It seems to me that no matter how one is in the process of dying, there must be a point at which acceptance insists upon itself. That at a certain point, even in the worst of deaths, there must be a point at which one simply naturally surrenders to the process. It almost seems a self-evident inevitability to me. At some point, either due to the unbearable nature of the particular death one finds himself in the grips of, or through a very Zen acceptance of death itself, there must be a point, however close to the end, in which one simply feels “safe in [death’s] arms,” rather than continuing a losing battle against the inexorable.
Perhaps you may also dismiss this as morbid and depressing. But it’s given me much hope that at the end, I may be ready to accept things as they are.
Apologies to those who may be bummed out now, but while we’re on the subject of the morbid, allow me to get to my next pick:
6. White Zombie – Astro-Creep: 2000
On this list so far, a White Zombie album finds itself firmly planted in the realm of “one of these things is not like the other”. But again, as I said with the Elliott Smith entry, I love things that are truly unlike anything else I’ve ever heard. And Astro-Creep: 2000 fits that bill perfectly.
There’s ingenuity on virtually all fronts when it comes to this record: there’s a perfect coalescence of a live band (with one of the most unique monster guitar tones in history), a vocalist with an instantly recognizable and utterly blistering growl, synthetic beats along with acoustic drum sounds, horror movie samples, and lyrics that can either be read as deadly serious or as slightly tongue-in-cheek, depending on one’s viewpoint.
For underground/horror/sci-fi movie fans, there are shout-outs galore — such as the “Real Solution #9” repetitive lyric, “Who will survive and what will be left of them?”, which is the tagline on the movie poster of the original Texas Chainsaw Massacre. The title of the song “More Human Than Human” is the motto of the Tyrell Corporation from Blade Runner. And this is not even close to the tip of the iceberg.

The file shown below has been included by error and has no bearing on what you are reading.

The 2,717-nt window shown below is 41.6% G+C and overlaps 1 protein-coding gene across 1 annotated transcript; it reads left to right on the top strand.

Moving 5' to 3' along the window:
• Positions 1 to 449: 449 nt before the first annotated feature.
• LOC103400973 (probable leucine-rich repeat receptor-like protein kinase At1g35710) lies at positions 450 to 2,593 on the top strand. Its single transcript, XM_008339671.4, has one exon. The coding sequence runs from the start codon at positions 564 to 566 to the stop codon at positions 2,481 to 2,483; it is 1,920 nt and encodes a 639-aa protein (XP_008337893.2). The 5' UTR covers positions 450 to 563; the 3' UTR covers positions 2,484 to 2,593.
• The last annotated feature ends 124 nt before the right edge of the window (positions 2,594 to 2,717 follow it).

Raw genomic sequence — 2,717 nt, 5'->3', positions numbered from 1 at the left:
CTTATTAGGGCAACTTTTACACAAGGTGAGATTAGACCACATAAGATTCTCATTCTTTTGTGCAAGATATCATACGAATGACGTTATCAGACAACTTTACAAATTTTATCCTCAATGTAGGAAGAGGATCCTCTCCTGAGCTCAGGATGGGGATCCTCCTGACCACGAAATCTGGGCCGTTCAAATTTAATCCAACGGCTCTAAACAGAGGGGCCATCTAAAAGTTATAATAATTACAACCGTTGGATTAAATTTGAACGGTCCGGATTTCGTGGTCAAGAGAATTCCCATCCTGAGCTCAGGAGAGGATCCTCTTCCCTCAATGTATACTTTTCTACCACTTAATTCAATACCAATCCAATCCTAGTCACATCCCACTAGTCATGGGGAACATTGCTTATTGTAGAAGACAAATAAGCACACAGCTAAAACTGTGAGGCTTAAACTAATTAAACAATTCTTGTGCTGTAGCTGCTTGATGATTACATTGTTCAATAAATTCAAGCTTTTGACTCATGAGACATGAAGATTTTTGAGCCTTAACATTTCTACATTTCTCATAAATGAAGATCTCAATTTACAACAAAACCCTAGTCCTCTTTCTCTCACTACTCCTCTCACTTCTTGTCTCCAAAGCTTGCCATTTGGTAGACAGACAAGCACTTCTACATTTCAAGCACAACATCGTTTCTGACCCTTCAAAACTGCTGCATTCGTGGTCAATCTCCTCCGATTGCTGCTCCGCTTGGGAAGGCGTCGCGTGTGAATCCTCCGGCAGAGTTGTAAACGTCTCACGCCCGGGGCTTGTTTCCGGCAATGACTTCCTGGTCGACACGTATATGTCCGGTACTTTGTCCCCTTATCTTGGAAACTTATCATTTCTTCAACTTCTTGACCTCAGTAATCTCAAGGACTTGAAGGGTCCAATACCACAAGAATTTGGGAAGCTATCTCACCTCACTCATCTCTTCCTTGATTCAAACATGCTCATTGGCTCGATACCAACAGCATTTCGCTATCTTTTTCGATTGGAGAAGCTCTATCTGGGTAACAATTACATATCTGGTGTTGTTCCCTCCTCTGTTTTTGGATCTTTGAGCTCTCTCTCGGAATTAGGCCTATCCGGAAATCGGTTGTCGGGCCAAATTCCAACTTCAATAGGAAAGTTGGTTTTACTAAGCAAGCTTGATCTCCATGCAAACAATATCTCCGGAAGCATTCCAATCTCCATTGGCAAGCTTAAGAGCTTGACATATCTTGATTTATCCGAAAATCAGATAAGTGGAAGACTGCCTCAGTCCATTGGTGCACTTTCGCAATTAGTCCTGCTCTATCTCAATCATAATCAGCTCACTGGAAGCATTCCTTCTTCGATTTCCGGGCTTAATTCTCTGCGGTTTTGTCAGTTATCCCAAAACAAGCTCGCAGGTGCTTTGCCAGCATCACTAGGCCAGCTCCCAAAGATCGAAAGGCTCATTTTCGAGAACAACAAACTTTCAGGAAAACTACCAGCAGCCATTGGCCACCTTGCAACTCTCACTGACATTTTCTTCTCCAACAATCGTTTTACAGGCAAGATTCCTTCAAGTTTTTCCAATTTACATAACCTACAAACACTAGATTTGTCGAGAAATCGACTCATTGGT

Unlike most other extremely heavy bands of the era, White Zombie made the interesting artistic decision to eschew the chest-thumping “we’re tougher than you” vibe, and head straight toward us weirdos and outcasts who were in love with horror movies and stomping riffs, and loved dark, morbid, haunted house thrill rides. White Zombie wasn’t a band hell-bent on starting a revolution. Its primary goal was to entertain, in much the same way that drag races and haunted houses and horror movies do, and Astro-Creep: 2000 accomplished that goal in spades.
And this is all to say nothing of the production on this record, which could be a blog entry all on its own. Helmed by the legendary producer Terry Date (Pantera, Deftones), Astro-Creep: 2000 is just as sonically unrelenting as any contemporary metal record (if not more so). This album is one those rare records that feels like it could have come out 25 years ago, or yesterday morning.
7. Down – NOLA
I’ve disqualified all Pantera records from this list, but I still have the leeway of including a Phil Anselmo (Pantera vocalist) side project.
Down is a southern metal supergroup, and at the time of its debut album NOLA, its lineup included Phil Anselmo (Pantera), Pepper Keenan (Corrosion of Conformity), Jimmy Bower (Eyehategod), and Kirk Windstein and Todd Strange (Crowbar). And in 1994 when this album was being recorded, all of the above were in peak form.
What’s surprising about this supergroup is how relatively low-key it was when it began. It was ultimately just a bunch of friends getting together to periodically write some sludgy metal tunes. In fact, they didn’t even start out with a record contract or any serious label interest. Down began circulating demos around the US in the early 90s, and from what I understand, just happened to be playing a show that was being attended by an Elektra Records executive, who offered them a deal rather immediately.